Counterintuitive to some, these smaller bubbles of air entrained in the oil cause more system issues than foam. Foam is more cosmetic than harmful, more of a warning symptom than an issue, except when it is excessive. If entrained air enters the pump and gets circulated through the system, known as aeration, several negative things happen. Some of those issues are increased noise due to the entrained air imploding in the pump causing damage, increased heat load and fluid degradation. Aeration also increases the fluid compressibility resulting in erratic operation and a general decrease in system efficiency.

Besides the low oil levels discussed previously, aeration, most often, is the result of loose joints, cracked hoses or worn seals on the inlet side of the pump. The pump inlet line is sometimes referred to as the suction line. However, it is the atmospheric pressure that pushes the oil, or in this case, the air into the pump when the pump lowers the pressure inside the line with its movement of the fluid inside. Thus, it is unlikely that oil will leak out against the atmospheric pressure to indicate the air leak.

To determine the source of the air leak into the system, put some of the same oil used in the system on suspect inlet line joints, hoses and seals. The source of the air leak is found when the noise abates momentarily when oil is applied to the specific spot. Unfortunately, there may be multiple leaks making the change in noise undetectable. In this case, coat suspect spots with foaming shaving cream. A dimple in the shaving cream will develop over the air leak. Don’t stop once you found one leak. Be sure to check multiple spots as they may all contribute to the aeration. Tighten the joints and replace the hoses and seals that are allowing air into the pump inlet to eliminate the aeration. This aeration also will generate more foam in the system reservoir.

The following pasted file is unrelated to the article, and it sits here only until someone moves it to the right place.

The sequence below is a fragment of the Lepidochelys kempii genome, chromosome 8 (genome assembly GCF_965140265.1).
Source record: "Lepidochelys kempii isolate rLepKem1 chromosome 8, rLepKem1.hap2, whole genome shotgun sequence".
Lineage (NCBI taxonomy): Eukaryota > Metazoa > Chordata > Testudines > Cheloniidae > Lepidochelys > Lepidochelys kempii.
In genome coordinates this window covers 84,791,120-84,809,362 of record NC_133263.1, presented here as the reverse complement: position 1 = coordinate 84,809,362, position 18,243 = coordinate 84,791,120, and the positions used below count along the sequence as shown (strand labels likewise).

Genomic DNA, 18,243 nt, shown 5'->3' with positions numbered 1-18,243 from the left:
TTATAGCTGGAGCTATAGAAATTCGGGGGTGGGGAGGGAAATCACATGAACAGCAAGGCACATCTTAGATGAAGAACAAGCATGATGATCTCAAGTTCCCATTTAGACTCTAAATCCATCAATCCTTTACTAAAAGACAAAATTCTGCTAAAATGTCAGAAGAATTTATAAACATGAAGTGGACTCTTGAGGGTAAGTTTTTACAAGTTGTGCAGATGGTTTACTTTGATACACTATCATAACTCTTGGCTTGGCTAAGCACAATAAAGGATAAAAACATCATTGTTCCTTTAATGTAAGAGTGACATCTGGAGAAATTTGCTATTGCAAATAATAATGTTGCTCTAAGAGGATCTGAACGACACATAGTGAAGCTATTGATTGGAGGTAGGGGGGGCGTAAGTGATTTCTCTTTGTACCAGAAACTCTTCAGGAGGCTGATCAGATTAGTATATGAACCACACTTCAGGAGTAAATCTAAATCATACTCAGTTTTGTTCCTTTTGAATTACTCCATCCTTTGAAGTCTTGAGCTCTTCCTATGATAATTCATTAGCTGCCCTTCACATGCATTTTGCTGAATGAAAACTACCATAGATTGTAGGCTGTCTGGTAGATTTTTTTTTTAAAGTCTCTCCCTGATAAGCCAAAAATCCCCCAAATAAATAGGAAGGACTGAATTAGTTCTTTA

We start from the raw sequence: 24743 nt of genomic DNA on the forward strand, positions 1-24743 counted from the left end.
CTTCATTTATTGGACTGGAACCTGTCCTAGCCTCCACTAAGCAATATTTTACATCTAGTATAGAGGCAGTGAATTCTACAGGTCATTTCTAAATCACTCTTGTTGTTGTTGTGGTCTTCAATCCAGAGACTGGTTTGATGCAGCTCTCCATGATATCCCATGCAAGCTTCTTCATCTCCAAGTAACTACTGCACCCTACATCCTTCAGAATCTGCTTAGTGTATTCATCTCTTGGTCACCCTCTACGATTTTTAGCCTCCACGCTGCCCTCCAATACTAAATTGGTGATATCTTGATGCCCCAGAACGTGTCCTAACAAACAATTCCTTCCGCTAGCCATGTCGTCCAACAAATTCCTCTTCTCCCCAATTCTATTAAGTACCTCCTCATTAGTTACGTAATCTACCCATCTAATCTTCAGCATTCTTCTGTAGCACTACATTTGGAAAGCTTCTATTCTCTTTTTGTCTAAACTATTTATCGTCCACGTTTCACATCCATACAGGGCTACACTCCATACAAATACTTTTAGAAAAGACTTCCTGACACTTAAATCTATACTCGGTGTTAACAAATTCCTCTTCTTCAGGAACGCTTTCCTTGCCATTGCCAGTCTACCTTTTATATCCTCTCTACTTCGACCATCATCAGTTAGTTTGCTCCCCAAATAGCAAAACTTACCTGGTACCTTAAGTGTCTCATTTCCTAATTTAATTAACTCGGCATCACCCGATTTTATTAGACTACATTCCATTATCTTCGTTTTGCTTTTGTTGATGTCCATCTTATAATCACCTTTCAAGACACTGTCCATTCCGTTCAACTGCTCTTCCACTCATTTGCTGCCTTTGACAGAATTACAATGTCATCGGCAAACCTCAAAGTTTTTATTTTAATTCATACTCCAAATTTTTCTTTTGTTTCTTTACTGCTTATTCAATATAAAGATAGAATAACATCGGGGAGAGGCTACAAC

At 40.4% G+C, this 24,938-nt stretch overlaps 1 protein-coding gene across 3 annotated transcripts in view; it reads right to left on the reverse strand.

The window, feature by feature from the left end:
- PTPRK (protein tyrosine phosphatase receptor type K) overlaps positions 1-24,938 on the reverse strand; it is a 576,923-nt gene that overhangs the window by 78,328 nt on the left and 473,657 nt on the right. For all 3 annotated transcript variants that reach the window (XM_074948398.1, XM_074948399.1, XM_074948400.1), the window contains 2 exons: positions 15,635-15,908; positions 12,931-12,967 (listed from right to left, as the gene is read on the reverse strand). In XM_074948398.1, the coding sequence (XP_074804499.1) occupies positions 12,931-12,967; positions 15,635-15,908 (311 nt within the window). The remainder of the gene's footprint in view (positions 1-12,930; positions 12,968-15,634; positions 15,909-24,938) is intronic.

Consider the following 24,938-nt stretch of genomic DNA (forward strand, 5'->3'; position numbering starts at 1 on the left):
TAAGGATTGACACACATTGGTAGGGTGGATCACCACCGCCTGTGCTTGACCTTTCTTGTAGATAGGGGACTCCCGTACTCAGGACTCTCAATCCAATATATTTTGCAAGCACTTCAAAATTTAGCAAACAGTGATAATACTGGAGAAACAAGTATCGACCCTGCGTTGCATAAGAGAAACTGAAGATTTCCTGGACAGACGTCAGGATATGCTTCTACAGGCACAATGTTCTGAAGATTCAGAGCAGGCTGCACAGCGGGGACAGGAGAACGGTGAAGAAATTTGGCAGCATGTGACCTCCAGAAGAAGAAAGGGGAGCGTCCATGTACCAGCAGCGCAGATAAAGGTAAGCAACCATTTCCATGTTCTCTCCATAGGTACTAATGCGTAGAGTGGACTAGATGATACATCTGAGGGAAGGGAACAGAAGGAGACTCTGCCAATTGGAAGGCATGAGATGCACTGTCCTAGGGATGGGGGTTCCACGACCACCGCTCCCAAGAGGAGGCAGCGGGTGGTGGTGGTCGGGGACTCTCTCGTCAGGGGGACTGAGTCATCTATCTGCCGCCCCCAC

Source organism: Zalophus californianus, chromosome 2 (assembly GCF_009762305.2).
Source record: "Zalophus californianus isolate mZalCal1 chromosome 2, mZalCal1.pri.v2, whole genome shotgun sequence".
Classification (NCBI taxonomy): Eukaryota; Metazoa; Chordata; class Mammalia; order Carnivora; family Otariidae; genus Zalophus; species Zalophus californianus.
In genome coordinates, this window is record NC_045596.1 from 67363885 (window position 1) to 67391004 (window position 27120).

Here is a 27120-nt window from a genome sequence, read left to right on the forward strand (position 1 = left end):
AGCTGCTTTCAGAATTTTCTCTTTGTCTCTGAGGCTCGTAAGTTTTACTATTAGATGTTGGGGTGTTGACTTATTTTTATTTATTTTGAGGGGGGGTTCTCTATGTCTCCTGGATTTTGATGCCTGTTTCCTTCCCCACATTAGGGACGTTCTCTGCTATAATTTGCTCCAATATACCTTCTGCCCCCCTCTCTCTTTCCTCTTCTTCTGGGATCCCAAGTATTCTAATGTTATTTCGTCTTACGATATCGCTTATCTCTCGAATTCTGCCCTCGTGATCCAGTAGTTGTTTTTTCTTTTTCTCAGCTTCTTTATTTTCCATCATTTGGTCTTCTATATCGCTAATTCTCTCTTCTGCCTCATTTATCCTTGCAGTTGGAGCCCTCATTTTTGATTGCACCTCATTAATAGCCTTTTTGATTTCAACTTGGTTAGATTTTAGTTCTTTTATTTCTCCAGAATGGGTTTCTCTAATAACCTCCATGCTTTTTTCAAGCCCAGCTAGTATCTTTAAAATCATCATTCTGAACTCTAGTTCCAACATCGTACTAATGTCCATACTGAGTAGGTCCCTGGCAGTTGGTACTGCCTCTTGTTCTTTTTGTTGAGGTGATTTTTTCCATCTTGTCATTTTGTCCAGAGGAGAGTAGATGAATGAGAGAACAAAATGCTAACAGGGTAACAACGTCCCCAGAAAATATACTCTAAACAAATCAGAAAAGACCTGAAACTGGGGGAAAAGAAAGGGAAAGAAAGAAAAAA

Cavitation issues

Cavitation in a hydraulic system is very similar to aeration in the issues it causes for the system, but the source of the air is unique. Depending on the temperature and atmospheric pressure, a hydraulic oil may contain 6% – 12% dissolved air, completely invisible. The higher the pressure, the greater percent air dissolved. Thus, when the hydraulic fluid from the reservoir at atmospheric pressure reaches the lower pressure at the pump inlet, some of the dissolved air may become entrained in the oil if the pressure difference is significant. System design engineers will typically place the pump at the bottom of the reservoir, or below, to create a positive head pressure on the pump inlet to minimize the pressure drop at the inlet and to avoid dissolved air becoming entrained.

In service, things happen, like the inlet piping getting crushed, restricting the flow to the pump inlet, resulting in significant pressure drop from the reservoir to the pump inlet causing the dissolved air to release into entrained air. Similarly, aeration likely will happen if the inlet strainer becomes clogged or a smaller diameter pipe is used to replace the designed one. Even adding extra elbows to the inlet piping will restrict inlet fluid flow dropping the inlet pressure. In extreme cold applications, the cavitation noise is often heard when starting a hydraulic unit because the oil is too viscous for adequate oil flow to the pump inlet causing a significant drop in pressure, forcing the dissolved air to become entrained.

Figure 1: Cavitation of the entrained air bubbles. Figure reprinted from Wear, Vol. 418-419, Dular, M., Požar, T., Zevnik, J. and Petkovšek, R., “High speed observation of damage created by a collapse of a single cavitation bubble,” pp. 13-23, Copyright 2019, with permission from Elsevier/STLE

The cavitation noise is the sound of the entrained air bubbles collapsing under the sudden increased pressure as they go from the inlet to the discharge side of the pump. The oil bursts the air bubbles forming a jet of oil driving into the surface of the pump, eroding away metal, leading to premature pump failure (see Figure 1). The cavitation noise sounds like marbles or gravel flowing through the pump. It is quite noticeable. Supposedly aeration and cavitation sound differently in an operating hydraulic system. However, I have never been able to distinguish the difference. Cavitation also leads to foam formation in the system reservoir.

In summary, maybe a tank-side addition of additional antifoam additive will reduce the foaming, but that foam may only be a symptom and not the root cause of more sinister system issues.

Reprinted with permission from the February 2022 issue of TLT, the official monthly magazine of the Society of Tribologists and Lubrication Engineers, an international not-for-profit professional society headquartered in Park Ridge, Ill., a CFE Media and Technology content partner.

Author Bio: Dan Holdmeyer is retired from Chevron Lubricants and is based in Washington, Mo. You can reach him at